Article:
deserve

honors

These days, our elected officials can't seem to accomplish much of anything, at least nothing of substance.

With so much "real" work needing to be done, it's almost natural to ridicule the lawmaker who sends out a news release trumpeting his latest bridge or road-naming legislation.

As far as importance, we tend to rank such bills right up there with those naming state folk dances and minerals -- harmless, but also meaningless compared to the work voters elected them to do.

Sure, the state Legislature last month passed a transportation funding bill, but how long did that take? Years.

And property tax reform has been an issue for decades, so where's the relief? Public pension crisis? Still looming, and still no action.

That said "¦

No one will hear a word of criticism from us about state Rep. Seth Grove's bill naming bridges and a traffic circle in York County - not when we see the names of those to be honored and the sacrifices they made for us.

These men gave their lives in the line of duty, fighting in our name abroad and protecting us here at home.

Those who would be recognized are:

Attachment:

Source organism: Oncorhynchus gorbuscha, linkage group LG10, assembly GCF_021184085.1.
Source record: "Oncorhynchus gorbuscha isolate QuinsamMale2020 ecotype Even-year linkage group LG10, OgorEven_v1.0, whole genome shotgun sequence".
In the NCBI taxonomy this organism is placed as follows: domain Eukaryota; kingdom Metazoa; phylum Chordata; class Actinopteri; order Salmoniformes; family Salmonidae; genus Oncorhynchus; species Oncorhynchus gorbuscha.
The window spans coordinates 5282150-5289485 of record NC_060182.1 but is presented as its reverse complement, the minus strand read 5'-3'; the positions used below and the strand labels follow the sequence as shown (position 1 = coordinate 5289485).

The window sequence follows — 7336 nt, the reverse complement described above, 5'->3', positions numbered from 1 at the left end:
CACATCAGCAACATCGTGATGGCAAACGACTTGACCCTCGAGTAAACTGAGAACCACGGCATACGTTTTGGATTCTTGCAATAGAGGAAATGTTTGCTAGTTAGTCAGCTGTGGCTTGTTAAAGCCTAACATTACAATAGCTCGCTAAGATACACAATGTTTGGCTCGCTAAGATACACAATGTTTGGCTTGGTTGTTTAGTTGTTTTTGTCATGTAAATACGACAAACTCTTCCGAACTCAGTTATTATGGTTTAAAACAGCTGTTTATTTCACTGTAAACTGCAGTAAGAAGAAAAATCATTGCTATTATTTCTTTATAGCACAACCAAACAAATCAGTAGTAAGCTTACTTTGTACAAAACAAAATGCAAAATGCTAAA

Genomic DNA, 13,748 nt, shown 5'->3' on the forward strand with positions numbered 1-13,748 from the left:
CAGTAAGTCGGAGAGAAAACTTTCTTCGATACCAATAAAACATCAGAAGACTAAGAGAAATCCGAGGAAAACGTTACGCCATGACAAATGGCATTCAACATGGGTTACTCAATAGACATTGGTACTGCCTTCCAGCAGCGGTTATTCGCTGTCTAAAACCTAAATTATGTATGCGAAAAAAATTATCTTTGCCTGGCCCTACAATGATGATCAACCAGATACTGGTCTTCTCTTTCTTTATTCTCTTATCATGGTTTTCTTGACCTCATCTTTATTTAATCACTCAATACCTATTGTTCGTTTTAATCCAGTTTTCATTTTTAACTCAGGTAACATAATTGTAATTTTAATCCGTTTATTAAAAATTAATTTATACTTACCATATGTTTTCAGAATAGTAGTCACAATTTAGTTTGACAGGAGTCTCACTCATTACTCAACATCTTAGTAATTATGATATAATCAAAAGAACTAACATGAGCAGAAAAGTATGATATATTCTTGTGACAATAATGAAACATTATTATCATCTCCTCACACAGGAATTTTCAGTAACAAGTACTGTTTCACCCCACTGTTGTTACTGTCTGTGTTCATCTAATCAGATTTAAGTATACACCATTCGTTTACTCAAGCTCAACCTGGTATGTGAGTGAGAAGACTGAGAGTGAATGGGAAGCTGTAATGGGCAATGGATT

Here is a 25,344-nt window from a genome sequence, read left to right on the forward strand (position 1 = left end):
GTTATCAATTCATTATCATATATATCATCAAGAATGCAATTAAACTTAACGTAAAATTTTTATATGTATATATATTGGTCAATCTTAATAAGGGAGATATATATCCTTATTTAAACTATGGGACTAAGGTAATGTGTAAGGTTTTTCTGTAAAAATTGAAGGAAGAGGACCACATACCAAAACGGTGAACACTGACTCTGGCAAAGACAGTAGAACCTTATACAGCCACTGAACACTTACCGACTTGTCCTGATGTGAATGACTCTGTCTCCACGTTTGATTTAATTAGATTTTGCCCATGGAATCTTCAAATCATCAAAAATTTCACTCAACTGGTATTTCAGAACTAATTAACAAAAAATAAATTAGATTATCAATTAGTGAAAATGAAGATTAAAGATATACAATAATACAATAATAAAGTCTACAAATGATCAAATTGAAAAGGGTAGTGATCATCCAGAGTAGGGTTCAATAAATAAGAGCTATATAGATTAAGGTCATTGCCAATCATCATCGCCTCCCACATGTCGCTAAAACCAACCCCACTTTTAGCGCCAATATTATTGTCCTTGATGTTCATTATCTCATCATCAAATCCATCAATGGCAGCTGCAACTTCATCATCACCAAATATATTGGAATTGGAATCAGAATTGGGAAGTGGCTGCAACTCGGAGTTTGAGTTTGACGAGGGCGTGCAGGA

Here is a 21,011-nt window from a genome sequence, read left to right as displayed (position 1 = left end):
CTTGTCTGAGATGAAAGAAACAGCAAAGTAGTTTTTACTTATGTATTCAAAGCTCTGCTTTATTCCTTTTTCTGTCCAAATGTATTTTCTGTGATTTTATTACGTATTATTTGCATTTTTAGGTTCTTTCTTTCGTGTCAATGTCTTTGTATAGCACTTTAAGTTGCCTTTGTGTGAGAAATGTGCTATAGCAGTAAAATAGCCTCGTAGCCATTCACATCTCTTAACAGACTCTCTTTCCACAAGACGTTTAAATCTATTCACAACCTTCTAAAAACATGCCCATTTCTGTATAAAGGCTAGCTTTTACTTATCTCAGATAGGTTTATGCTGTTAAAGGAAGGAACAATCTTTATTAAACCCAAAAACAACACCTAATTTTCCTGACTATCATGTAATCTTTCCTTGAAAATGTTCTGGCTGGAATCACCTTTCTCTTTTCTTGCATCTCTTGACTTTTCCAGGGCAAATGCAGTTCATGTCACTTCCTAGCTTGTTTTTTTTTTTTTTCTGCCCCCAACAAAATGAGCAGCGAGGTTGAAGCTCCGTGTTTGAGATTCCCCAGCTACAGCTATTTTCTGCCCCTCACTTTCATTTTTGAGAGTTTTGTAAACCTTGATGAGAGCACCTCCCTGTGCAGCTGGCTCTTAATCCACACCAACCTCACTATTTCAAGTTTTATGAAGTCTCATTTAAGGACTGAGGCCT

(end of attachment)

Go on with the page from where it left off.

•Cpl. Luke S. Runyan, a 2004 graduate of Spring Grove Area High School killed in action in Iraq in February 2008.


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•Pfc. Cameron Stambaugh, 20, who was one of the six NATO service members killed July 8, 2012, by a roadside bomb in Afghanistan.

•U.S. Army Spc. Zachary Clouser, a 2005 graduate of Dover Area High School who was killed in Adhamiyah, Iraq, on July 18, 2007.

•Sgt. Brett E. Walden, 40, who died in Rubiah, Iraq, on Aug. 5, 2005.

•Northern York County Regional Police Officer David D. Tome, 31, who was investigating a fatal crash in October 2008 when he was struck by an SUV and killed.

The House unanimously approved Grove's bill, and it must be passed by the Senate and signed by Gov. Tom Corbett to become law.

A second measure, written by state Rep. Ron Miller, R-Jacobus, to name a new bridge at the Loganville interchange of Interstate 83 the Rodney P. Miller Memorial Bridge, is awaiting a House vote.

Miller was 45 years old when he was killed April 27 by an alleged drunken driver at the scene of an earlier crash on I-83.

Yes, sometimes these "naming" bills can be ridiculous, obvious attempts by sponsors to score points with small segments of their constituencies. Perhaps it's a pet issue of little interest to anyone else.

Few lawmakers care, so few oppose.

Sometimes, however, the honors can be so well-deserved, it can be a privilege to support it.

Such is the case, we believe, with Grove's bill.